Differences in neck surface electromyography, kinematics and pain occurrence during physiological neck movements between neck pain and asymptomatic participants. A cross-sectional study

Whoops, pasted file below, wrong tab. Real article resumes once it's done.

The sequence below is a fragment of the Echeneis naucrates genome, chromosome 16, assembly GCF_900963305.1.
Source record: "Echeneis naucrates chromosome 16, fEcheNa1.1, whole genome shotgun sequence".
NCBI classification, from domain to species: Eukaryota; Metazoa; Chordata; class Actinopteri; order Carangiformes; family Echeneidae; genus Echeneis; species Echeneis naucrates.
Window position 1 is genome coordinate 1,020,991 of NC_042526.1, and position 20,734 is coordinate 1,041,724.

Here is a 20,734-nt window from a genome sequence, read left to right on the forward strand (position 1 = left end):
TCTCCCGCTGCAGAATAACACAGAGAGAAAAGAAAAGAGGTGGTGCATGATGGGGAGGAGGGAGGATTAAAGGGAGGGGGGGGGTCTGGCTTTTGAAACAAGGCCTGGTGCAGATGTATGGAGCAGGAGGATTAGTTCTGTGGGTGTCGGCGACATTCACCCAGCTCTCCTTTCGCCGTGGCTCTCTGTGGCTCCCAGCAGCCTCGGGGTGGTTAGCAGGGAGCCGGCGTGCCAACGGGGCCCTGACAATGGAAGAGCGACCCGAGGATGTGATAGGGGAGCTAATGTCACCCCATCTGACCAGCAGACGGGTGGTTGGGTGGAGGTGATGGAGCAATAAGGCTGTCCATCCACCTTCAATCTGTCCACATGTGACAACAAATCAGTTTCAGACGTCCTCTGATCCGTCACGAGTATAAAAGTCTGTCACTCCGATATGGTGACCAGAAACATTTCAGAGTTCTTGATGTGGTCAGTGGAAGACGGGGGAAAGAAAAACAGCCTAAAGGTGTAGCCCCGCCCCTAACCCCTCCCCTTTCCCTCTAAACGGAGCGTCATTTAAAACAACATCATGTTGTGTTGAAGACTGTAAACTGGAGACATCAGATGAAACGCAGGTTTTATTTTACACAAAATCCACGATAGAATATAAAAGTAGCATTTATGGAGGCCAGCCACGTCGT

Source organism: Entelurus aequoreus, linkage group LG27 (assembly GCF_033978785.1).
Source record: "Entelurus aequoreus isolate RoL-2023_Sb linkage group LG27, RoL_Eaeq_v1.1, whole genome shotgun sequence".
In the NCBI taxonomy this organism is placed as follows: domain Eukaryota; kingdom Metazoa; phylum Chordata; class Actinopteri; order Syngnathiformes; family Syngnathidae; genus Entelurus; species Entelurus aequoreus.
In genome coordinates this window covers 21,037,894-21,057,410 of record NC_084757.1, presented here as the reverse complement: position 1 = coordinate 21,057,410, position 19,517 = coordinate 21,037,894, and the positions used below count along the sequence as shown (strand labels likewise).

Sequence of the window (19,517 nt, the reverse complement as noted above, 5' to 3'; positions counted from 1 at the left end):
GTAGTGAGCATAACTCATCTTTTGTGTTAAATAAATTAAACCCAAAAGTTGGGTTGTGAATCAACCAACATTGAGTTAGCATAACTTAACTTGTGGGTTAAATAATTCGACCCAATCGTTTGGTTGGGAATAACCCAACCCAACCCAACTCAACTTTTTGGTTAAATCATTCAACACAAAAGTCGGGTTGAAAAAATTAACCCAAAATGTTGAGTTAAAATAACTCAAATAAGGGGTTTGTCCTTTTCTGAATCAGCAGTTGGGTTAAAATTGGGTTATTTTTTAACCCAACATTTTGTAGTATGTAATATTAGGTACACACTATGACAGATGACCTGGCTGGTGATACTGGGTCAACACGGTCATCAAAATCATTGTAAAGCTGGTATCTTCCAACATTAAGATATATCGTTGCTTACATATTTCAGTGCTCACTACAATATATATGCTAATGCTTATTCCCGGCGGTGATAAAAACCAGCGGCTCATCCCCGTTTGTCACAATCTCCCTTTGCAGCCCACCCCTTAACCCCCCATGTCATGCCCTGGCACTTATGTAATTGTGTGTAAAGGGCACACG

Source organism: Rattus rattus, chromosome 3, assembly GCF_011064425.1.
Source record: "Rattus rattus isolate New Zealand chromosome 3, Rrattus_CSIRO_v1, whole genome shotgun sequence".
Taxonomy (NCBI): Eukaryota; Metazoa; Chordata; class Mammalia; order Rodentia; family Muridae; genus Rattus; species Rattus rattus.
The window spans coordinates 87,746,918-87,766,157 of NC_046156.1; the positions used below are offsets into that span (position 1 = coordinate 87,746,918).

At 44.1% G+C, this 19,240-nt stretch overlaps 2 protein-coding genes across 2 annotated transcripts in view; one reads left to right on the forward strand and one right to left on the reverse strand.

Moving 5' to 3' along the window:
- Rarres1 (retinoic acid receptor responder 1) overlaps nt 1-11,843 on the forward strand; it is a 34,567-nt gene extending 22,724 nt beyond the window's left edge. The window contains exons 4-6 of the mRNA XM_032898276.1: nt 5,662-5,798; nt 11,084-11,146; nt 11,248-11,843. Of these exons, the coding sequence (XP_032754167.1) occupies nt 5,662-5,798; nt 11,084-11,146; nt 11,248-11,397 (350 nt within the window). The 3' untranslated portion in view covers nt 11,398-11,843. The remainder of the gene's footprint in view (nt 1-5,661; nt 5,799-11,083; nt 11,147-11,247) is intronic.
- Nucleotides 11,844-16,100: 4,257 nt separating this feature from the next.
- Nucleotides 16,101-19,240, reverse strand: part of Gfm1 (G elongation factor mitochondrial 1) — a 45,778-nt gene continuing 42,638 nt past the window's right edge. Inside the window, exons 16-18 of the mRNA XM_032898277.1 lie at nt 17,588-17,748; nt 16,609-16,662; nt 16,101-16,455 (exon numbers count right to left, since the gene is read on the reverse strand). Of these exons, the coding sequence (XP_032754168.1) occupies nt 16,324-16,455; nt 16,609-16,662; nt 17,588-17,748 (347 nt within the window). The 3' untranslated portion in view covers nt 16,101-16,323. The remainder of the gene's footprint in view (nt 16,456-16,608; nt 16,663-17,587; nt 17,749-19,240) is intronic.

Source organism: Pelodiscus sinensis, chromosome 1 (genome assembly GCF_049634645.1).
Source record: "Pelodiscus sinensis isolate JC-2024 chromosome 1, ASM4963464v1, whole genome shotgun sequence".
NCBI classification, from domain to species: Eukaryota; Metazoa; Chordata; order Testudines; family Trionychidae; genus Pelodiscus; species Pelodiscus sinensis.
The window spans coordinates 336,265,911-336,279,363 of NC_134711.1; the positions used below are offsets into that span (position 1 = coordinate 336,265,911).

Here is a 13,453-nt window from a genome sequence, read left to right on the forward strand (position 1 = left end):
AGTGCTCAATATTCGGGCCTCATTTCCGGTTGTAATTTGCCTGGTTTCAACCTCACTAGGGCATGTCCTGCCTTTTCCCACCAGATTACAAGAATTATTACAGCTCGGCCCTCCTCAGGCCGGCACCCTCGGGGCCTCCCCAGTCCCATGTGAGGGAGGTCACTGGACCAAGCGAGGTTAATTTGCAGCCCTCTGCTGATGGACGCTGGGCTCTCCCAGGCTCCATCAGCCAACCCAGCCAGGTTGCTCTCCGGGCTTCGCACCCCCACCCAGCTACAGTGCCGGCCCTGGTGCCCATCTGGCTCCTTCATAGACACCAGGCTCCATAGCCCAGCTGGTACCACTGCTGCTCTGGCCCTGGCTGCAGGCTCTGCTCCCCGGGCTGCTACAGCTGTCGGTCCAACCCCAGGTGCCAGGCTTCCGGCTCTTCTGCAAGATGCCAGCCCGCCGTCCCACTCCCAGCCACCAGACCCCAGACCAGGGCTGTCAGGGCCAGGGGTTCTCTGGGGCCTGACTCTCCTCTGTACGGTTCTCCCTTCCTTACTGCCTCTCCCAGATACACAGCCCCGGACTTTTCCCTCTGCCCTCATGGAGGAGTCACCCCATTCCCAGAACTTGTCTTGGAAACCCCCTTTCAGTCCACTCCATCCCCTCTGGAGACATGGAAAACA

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Background:Neck pain has been associated with altered muscle activity and impaired kinematics. Patients frequently report pain during physiological neck movements. Previously, the average muscle activity during these movements has been measured. However, muscle activity is modulated by the position in the range of movement, hence the study of neck muscle activity in discrete sections of the range of movement is warranted. Evidence is conflicting regarding range of movement restriction in neck pain. No study has assessed the point in the range of movement at which pain occurs. This study aimed to investigate neck kinematics, muscle activity and pain during physiological neck movements in participants with and without neck pain.Methods:Neck kinematics and surface electromyography were recorded continuously and analysed in 10° increments during forward and side flexion, extension and rotation of the neck in 20 neck pain and 20 asymptomatic participants. Point of pain occurrence in the range of movement was recorded.Findings:Neck pain participants demonstrated significantly lower activity of scalene during flexion and extension, and a non-significant higher activity in sternocleidomastoids during rotation. No differences in neck kinematics were observed. 65% of neck pain participants reported pain during at least one neck movement. Pain was reported in the last ≈20–40% of the range of movement.Interpretation:Exercises used in current practice to minimise scalene activity may not be appropriate for all neck pain patients. Restricted range of movement is not a consistent feature of neck pain. Movement associated neck pain is present at the end of range of movement, which has implications for the study of neck pain and rehabilitation.HIGHLIGHTSPeople with neck pain show decreased activity of the scalene.Treatments to reduce scalene muscle activity are not supported by the current study.Range of movement reduction is not a consistent feature of neck pain.Movement associated neck pain is present only at the end of range.

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